Fiat pulls the plug on Chrysler's electric car program
Fiat, reportedly aghast at the horrific condition of its newly acquired U.S. subsidiary, decided to pull the plug on the speculative but exciting effort to add some green to Detroit's also-ran brand. The move is another step in Marchionne's efforts to shake up personnel and organizational structure at Chrysler. Marchionne declared U.S. car sales "a disaster" in September, according to the Daily News in New York.
Chrysler spokespeople have stated that some electric and high-efficiency vehicle development will continue at the company. But it appears that Fiat has ripped the guts out of the core electric vehicle programs, says Edmunds.com's Green Car Advisor blog. Most notably, Chrysler's ENVI group, created in 2007 to build design lines of electric vehicles for all three Chrysler brands, has been broken up.
The Dodge Circuit, a hot-little two seat electric sportster designed to compete with cars from Tesla and Fiskar, has been axed, says Greentech Media. Efforts to make a fleet of over 100 types of electric and hybrid cars have been halted. So what's likely to remain? A few high-efficiency hybrid Fiat models and maybe an electric delivery van for the U.S. market.
Alas, this is only the beginning of what will likely be a bloodbath in the electric vehicles market. Battery maker A123 (AONE) could suffer dearly from the Chrysler pullback. The battery provider had inked a deal with Chrysler in the spring to supply high-capacity batteries for hybrid and electric vehicles. With that deal gone, A123 is likely prowling for new customers to fill the hole. Many other electric car companies, such as Elon Musk's Tesla Motors, have received generous loans or subsidies from the U.S. government as part of a massive stimulus program that doled out $2.4 billion in grants and loans for battery makers alone.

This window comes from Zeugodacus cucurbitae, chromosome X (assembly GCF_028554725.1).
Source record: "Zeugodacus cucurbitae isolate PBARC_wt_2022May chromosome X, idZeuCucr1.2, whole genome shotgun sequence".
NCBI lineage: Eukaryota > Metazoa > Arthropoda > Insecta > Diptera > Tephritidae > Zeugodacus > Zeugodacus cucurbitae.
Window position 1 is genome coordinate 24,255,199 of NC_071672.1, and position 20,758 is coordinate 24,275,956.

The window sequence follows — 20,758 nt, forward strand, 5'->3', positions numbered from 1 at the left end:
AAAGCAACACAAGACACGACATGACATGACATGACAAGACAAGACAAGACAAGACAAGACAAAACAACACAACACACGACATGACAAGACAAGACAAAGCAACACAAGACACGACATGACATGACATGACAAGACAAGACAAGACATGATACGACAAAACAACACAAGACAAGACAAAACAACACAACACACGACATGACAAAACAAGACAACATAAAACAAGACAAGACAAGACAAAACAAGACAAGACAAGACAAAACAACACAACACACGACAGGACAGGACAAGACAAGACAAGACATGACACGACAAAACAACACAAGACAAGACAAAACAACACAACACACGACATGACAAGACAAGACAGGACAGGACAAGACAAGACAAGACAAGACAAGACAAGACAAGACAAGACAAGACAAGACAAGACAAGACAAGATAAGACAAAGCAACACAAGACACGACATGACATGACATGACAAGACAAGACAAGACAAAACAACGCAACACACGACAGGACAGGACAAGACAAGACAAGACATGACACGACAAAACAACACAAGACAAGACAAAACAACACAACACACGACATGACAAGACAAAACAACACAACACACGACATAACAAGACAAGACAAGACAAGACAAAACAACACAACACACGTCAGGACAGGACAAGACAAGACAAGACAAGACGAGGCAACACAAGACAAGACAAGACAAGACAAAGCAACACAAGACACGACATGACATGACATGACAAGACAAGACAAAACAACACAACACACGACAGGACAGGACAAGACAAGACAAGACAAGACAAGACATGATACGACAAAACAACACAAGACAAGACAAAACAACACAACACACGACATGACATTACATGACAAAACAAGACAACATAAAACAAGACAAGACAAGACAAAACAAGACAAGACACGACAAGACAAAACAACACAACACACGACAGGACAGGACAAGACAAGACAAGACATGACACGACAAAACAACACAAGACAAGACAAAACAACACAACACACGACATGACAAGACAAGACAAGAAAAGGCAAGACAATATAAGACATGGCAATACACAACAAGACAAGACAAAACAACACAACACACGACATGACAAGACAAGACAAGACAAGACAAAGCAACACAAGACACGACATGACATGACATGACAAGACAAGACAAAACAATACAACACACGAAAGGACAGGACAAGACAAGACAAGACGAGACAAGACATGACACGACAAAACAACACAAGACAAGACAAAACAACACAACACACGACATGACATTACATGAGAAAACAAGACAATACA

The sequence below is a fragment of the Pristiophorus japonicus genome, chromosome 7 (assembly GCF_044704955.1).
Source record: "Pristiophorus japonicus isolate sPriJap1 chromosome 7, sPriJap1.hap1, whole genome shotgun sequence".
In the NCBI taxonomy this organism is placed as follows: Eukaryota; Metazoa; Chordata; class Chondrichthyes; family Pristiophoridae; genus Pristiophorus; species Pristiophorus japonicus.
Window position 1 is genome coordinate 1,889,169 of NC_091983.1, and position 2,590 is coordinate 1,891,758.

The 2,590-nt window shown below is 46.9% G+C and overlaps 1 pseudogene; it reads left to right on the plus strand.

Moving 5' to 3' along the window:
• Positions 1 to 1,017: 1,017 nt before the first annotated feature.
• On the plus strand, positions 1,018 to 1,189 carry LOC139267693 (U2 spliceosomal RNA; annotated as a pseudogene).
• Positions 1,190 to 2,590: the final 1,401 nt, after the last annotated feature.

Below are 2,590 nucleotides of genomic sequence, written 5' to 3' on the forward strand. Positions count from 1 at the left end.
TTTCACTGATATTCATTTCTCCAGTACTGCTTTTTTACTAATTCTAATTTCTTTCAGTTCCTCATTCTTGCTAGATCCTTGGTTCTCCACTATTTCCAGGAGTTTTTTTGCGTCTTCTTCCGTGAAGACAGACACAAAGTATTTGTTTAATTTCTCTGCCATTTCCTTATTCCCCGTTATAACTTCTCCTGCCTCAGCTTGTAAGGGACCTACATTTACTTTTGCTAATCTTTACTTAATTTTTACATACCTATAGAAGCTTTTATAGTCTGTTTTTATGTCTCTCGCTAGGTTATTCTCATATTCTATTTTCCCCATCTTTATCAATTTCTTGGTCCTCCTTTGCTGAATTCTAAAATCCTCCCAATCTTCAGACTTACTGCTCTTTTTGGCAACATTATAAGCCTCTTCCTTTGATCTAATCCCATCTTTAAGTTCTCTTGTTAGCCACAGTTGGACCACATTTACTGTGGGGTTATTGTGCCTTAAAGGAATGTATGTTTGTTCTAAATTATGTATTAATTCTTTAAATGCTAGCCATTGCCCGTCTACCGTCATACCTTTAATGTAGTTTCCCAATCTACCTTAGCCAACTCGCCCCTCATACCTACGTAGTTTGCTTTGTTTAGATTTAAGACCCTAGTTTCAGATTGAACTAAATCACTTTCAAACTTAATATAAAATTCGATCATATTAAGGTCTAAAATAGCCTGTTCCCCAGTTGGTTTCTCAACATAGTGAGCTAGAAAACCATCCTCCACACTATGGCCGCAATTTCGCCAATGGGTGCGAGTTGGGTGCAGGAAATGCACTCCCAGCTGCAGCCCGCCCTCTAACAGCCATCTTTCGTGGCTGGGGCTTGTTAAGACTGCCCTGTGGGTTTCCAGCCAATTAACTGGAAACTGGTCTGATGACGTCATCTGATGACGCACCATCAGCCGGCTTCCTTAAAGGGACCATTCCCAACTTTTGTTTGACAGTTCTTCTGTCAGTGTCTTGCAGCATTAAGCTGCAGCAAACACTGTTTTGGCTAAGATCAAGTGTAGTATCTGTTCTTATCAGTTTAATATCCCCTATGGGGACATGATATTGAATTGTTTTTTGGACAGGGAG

At the same time, the federal government and many states have offered generous tax credits for purchases of hybrid or electric vehicles. The federal credit can eclipse $5,000 for the most efficient cars. Both the stimulus and generous tax credits, however, will likely diminish as both Uncle Sam and the states grapple with ongoing fiscal distress resulting from the severity of the recession and the slow recovery of economic activity.
More broadly, there are at present literally dozens of companies trying to crack the electric vehicle market, including small startups like Tesla, Fiskar, Coda and giant multi-nationals such as Honda Motors (HMC), General Motors (with its Chevy Volt) and Toyota (TM). Even Indian startup Reva has made plans to enter the U.S. electric vehicle market. As the history of any maturing market shows, the chaos of the early days always shakes out. Dozens of companies produced cars in the early days of the automotive industry but only the Big Three (and, to some degree, American Motors) survived the shakeout.
The Fiat decision to scuttle its American subsidiary's electric cars could signal the industry shakeout is already underway. One major problem is the inability of battery makers to bring down prices or increase performance quickly enough to allow the electric roadster to compete on equal footing with the gas slurping status quo. To be fair, Marchionne does plan on making some electric and hybrid cars. But he expects those types of vehicles to total less than three percent of Fiat's total production runs by 2014, a paltry 60,000 or so vehicles. In a nutshell, 440,000 electric cars just died and the toll will likely continue to rise.
Alex Salkever is Senior Writer at AOL Daily Finance covering technology and greentech. Follow him on twitter @alexsalkever, read his articles, or email him at email@example.com.